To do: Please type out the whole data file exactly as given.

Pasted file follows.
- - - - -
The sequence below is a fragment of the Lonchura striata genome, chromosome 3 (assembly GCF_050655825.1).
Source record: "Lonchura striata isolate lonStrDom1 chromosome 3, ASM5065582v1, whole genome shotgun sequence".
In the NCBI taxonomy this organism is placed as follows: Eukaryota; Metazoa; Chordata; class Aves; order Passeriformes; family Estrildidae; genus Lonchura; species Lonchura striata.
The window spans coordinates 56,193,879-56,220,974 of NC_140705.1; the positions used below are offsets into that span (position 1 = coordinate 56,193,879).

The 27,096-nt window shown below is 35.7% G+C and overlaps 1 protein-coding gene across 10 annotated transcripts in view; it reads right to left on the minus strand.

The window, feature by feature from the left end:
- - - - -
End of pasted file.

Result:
The sequence below is a fragment of the Lonchura striata genome, chromosome 3 (assembly GCF_050655825.1).
Source record: "Lonchura striata isolate lonStrDom1 chromosome 3, ASM5065582v1, whole genome shotgun sequence".
In the NCBI taxonomy this organism is placed as follows: Eukaryota; Metazoa; Chordata; class Aves; order Passeriformes; family Estrildidae; genus Lonchura; species Lonchura striata.
The window spans coordinates 56,193,879-56,220,974 of NC_140705.1; the positions used below are offsets into that span (position 1 = coordinate 56,193,879).

The 27,096-nt window shown below is 35.7% G+C and overlaps 1 protein-coding gene across 10 annotated transcripts in view; it reads right to left on the minus strand.

The window, feature by feature from the left end: